AM: I take that as a tremendous compliment. I think Ernaux extraordinary and I love that novel. Before I get to Joey, I will say that I believe she’s dead right. And while I’m not sure if Joey would have the clarity of mind to see it in such stark terms, he does struggle constantly with the distinction, and, after a while, the intensity of his memories allows him to live vividly in the past. There’s a madness there, yes, but also a pleasure. What I find most remarkable about the Ernaux novel is that by its end, the object of the narrator’s obsession has become irrelevant. It is as if she has, by focusing so singularly on the past, on this once potent, but now unremarkable, man, she comes, on some level, to destroy him, or at least destroy the power his memory once held. Whether Joey accomplishes the same feat is another question.
NB: Joey’s intense focus on memory and loss seems to be his mode of survival, which is a departure from the way your earlier work engaged with these subjects. In Shelter, recollection becomes the main narrative. And Joey becomes obsessed not just with recollection but with translation—trying to translate feeling into action and language, trying to translate Tess—yet all the while understanding the impossibility of the task. How do you see the role of translation operating as you write?
AM: I knew from the beginning that I wanted to write a novel about memory, but more specifically about active recollection. While at times memories arrive unbidden, more often, Joey goes searching for them. That act, that conjuring of the lost, the disappeared, has, I believe, a true and extraordinary magic to it. And what I discovered in working on this novel is just how much like writing that conjuring is.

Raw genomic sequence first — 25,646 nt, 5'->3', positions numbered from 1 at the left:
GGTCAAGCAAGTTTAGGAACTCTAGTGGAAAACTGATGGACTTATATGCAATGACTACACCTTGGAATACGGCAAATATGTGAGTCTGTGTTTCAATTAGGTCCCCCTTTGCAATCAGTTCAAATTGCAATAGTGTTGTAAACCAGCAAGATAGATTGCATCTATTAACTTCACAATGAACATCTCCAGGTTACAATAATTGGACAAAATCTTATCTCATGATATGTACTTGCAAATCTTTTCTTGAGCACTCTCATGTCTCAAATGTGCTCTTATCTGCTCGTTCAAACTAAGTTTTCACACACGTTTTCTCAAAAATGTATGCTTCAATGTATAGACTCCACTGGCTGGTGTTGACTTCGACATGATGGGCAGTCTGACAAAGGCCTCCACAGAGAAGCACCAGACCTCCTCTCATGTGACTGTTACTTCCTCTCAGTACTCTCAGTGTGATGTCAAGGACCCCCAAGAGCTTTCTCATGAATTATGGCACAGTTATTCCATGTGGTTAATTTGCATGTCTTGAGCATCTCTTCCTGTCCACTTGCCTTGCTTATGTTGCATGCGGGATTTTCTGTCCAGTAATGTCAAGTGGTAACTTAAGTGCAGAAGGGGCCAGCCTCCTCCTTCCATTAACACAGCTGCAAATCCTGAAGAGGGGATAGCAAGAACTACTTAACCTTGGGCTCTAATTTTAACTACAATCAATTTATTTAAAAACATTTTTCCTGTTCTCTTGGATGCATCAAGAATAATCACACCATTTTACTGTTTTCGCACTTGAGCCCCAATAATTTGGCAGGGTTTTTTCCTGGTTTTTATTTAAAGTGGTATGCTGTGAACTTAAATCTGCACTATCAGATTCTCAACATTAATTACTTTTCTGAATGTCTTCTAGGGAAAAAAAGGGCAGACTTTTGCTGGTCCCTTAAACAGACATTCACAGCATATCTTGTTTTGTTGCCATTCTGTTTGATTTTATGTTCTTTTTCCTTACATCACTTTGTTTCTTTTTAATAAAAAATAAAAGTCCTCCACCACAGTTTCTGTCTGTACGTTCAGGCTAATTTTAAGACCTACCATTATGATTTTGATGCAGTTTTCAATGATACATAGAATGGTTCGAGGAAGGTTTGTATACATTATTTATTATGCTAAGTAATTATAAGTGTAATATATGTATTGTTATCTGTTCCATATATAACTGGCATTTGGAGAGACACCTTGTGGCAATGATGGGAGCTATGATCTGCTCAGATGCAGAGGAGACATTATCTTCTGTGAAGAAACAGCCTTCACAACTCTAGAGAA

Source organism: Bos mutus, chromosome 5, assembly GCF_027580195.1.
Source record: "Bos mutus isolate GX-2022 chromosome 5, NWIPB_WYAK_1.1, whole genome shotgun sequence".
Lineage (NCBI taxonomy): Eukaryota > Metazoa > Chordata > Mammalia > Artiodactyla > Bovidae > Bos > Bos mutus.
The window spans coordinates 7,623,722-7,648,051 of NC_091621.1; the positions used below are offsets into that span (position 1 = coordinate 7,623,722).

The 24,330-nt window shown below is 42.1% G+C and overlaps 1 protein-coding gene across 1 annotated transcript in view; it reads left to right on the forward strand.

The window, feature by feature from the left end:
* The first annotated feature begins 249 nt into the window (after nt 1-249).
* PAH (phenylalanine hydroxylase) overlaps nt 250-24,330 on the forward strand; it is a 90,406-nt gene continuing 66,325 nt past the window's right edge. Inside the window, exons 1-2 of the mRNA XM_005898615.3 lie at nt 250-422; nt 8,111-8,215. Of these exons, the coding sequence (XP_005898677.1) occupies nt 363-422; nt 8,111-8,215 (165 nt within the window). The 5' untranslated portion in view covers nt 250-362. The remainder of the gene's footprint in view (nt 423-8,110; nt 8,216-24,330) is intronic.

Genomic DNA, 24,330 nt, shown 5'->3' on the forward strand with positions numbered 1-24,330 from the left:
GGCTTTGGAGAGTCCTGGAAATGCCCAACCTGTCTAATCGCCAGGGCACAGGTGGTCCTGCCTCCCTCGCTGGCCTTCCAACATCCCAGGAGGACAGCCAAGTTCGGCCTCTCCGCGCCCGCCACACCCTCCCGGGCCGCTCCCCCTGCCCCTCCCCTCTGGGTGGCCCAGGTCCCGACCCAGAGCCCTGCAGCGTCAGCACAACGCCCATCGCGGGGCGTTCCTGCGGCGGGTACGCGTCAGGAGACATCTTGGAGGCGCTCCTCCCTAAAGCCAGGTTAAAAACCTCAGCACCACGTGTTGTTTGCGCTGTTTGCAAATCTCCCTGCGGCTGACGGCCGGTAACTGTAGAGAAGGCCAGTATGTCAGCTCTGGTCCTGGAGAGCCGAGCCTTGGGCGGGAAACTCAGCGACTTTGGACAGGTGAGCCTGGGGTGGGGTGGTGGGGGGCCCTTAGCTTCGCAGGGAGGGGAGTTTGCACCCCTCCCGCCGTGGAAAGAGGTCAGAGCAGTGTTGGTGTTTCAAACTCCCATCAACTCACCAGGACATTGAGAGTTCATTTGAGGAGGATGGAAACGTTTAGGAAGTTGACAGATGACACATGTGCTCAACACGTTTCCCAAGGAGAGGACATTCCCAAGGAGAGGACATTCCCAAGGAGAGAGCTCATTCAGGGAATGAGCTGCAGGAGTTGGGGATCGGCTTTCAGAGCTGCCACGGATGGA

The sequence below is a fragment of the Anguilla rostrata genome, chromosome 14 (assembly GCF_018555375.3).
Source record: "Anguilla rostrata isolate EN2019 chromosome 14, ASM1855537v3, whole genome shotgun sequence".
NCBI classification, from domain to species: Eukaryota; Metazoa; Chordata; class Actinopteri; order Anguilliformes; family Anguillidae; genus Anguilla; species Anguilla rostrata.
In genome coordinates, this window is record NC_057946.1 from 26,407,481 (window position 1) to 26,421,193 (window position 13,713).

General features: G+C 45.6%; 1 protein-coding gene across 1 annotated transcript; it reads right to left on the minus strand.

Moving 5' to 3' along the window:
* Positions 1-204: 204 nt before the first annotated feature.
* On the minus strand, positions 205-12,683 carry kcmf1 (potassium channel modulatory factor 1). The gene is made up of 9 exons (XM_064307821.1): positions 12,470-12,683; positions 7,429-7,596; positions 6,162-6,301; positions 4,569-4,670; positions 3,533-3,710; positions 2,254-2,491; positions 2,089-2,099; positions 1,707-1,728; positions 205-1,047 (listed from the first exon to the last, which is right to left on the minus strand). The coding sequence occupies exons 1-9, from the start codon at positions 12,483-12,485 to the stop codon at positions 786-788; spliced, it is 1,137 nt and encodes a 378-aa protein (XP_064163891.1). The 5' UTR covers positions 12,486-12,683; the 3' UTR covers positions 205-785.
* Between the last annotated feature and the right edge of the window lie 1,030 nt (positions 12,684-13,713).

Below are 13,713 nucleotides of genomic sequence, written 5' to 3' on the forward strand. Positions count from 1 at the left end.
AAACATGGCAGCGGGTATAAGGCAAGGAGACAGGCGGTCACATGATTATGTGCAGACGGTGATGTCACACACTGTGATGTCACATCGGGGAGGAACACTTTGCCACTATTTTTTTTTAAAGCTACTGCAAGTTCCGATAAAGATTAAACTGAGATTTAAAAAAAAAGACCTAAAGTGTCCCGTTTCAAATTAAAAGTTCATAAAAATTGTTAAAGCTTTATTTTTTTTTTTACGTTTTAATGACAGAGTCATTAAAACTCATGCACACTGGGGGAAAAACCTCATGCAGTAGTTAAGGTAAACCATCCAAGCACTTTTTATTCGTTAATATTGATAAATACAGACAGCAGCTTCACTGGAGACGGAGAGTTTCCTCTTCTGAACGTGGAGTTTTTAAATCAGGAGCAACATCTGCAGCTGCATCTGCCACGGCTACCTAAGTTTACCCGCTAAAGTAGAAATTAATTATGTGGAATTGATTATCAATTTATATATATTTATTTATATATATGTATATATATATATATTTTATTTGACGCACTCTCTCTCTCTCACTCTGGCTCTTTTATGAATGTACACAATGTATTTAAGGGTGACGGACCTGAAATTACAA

Really, recollection is itself a form of fiction writing. As much as we’d like there to be, there is no purely true memory and this is something that Joey can’t fully understand, or doesn’t want to understand. He’s trying so hard to disentangle fact from fiction. And he believes, in the way that some of us believe in God, that such a thing is possible. He’s convinced, for a while anyway, that if he could just find the essential truth of what’s happened over the course of his life, he’d finally understand Tess, his mother, his sister, his own erratic mind.
He wants so much to reduce all these years, all these inexplicable events, to some kind of logical system, a closed box in which he can contain the world. To some degree or another we all want to do the same. To provide the illusion of order by saying to ourselves: this is where I live, this is what I do, this is what has happened to me, this is what I am, this single thing, and as long as I know it, I’ll be all right. But Joey, who’s constantly switching from one personality to another, knows that lie better than anyone. There are days when he, or one of his selves anyway, believes that he can simply “tell what happened” as if such a thing were possible. But eventually he abandons the notion of telling the truth and communicating fact, and instead focuses on translating feeling.